Regret in NYC

The AMNH was wonderful except their cafeteria, I reported to Hubbie when I got back to our hotel. ‘What was wrong with them?’ he asked me with his eyes firmly fixed to his MacBook screen. While sipping a cup of tea with much less milk than I normally preferred (the room service never brought us enough milk), I recounted how their tills weren’t well managed so it created confusion and a very long queue with gruntled looking diners, how terrible their coffee and sandwich were, how the fluorescent lighting in their basement cafeteria made the atmosphere clinical and depressing and how tired looking families with trays were circling around the overcrowded dining area like shoals of fish. The only thing to save the situation for me was the staff at the cashier being very smiley and pleasant, and being able to find a table (though sharing with others) with relative ease because I was on my own. No disrespect intended to the AMNH, but I found dining experience at the Natural History Museum London far superior with the quality of foods and atmosphere to the transatlantic counterpart. I appreciate that visitors to the museum are more likely to be mainly families with young children and they may not be necessarily looking for anything too fancy or sophisticated. Still, their exciting day out lunch at the AMNH doesn’t have to be drab and slapdash, I thought.

Blue sky above SOHO…

We were blessed with terrific summery weather during our stay in NYC. Even though poor Hubble was confined to air conditioned rooms in Midtown due to his workload and therefore didn’t taste it much, I was set free into the city which was sweltering under the baking sunshine and the heat emitted from the wall mounted air conditioning units.

One major drawback of being on my own in the Big Apple I found with huge regret was having to eat my lunch alone. As I walked through Little Italy, the populace were enjoying alfresco lunch laid out on the tables with red gingham check tablecloths and I genuinely admired the scenery. It is true that the restaurants wouldn’t have minded if I were solo or not but I found the prospect of having to sit at the table alone too much a venture, especially my mood was still unpredictable after Mr.B’s death. So I had to avert my gaze and to move on. It was so sad that I had to give it a miss to all those amazing restaurants which were jam packed in the city because of Hubbie’s murderous work schedule. He was simply too tired to smarten himself up for a proper dinner service and I didn’t have a heart to insist on it. Beside, we were still mentally fragile about Mr.B and knew in our heart that we wouldn’t be a good dinner companion for each other. So most of our meals, alas, were brought to our room by room service and we ate them on our bed. As we munched on, we also channel-surfed the American TV programmes. The talk of the town then was of course about them…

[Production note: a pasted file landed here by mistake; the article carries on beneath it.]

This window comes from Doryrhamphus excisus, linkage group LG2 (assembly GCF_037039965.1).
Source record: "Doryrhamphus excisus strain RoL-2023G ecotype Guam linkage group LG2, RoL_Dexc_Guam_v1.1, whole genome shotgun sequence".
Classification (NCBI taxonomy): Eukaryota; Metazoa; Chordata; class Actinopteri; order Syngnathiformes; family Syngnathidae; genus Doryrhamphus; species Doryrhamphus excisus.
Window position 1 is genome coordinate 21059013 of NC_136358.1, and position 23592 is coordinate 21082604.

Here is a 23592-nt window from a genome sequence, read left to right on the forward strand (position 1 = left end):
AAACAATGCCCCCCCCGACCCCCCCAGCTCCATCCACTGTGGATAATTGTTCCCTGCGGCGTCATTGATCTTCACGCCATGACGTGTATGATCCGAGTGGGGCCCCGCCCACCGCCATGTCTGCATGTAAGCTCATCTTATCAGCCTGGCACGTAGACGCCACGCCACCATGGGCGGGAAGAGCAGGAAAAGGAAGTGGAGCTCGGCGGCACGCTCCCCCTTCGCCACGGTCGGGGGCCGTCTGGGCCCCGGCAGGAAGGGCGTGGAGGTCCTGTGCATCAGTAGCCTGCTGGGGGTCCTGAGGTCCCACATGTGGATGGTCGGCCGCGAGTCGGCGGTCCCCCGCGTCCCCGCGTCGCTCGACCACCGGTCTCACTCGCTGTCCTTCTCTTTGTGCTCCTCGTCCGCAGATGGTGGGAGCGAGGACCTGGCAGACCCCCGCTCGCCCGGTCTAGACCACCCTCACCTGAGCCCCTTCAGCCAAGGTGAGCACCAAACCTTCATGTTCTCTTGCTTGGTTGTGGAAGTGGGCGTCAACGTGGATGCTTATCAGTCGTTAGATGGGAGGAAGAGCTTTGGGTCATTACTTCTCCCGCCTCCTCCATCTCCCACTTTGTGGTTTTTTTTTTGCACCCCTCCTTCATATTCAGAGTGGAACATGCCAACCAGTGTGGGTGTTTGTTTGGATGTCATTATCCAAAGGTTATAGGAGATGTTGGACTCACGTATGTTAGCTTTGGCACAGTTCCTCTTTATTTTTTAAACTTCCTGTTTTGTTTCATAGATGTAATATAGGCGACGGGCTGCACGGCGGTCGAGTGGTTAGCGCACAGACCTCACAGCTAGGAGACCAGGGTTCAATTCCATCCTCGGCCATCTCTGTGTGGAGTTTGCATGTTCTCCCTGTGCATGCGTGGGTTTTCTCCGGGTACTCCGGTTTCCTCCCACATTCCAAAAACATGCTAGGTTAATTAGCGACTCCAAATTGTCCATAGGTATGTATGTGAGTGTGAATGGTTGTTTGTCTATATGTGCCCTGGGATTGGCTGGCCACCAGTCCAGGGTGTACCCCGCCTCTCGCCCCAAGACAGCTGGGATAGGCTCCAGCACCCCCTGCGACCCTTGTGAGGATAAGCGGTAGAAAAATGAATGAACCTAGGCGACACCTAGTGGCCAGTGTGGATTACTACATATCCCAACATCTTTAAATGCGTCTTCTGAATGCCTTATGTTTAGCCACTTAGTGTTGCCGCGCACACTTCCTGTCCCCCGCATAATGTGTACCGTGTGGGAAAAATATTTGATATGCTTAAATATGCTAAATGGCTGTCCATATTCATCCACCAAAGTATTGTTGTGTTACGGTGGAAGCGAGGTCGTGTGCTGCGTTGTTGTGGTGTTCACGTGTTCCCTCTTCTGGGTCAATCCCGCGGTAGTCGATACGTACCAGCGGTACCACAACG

And also about the Fourth of July and Pokémon Go which was about to be released in NYC.

The holiday was meant to be an antidote to mend my broken heart. However, we learnt it was not a very straightforward affair…

Kaori by Kaori Okumura

 

American Museum of Natural History

Poor Hubbie didn’t see much of NYC. He spent the most of our 6 days in the city holing up in our hotel room, hunching over his MacBook and cursing a slow internet connection. ‘Sorry for not being a very good company for you’, he lamented apologetically. I reassured him that he shouldn’t be concerned about me because I was going to visit American Museum of Natural History after our room service breakfast.

Down a very very slow escalator at Rockefeller Center…

Our time in the Big Apple coincided with a festive period leading up to the Fourth of July weekend. Everywhere in Manhattan was busy with teeming holidaymakers and the museum was no exception. After walking through a security check, I joined another queue for ticketing machines.

Probably the most famous exhibit of the museum, a giant Blue whale…

A fibreglass model of the 94-foot-long female blue whale was suspended from the ceiling of the Hall of Ocean Life. The size of it was awe inspiring.

The way the specimens were exhibited at the museum was somewhat old-fashioned but also magical…

The specimens were skilfully placed in front of amazingly effective trompe l’oeils behind the glazing. They were so lifelike and spine tingling…

The best exhibits for me were these…

So melancholic and poetic. Their life was captured in an old-fashioned wooden cabinet like a message in a bottle.

Life comes in all sizes, colours and shapes…

The museum reminded me that the planet was still full of wonderful creatures and objects. However, we aren’t doing far far little to protect this jewel called Earth, I thought.

Kaori by Kaori Okumura

Big Apple

After Mr.B passed away, Hubbie and I struggled to live with a huge hole in our hearts. Everywhere we looked was just a shadow of the life before Mr.B’s departure. We often found ourselves almost drowning under the sea of our tear and the only way to keep our heads above the water was to cling to each other like a life raft.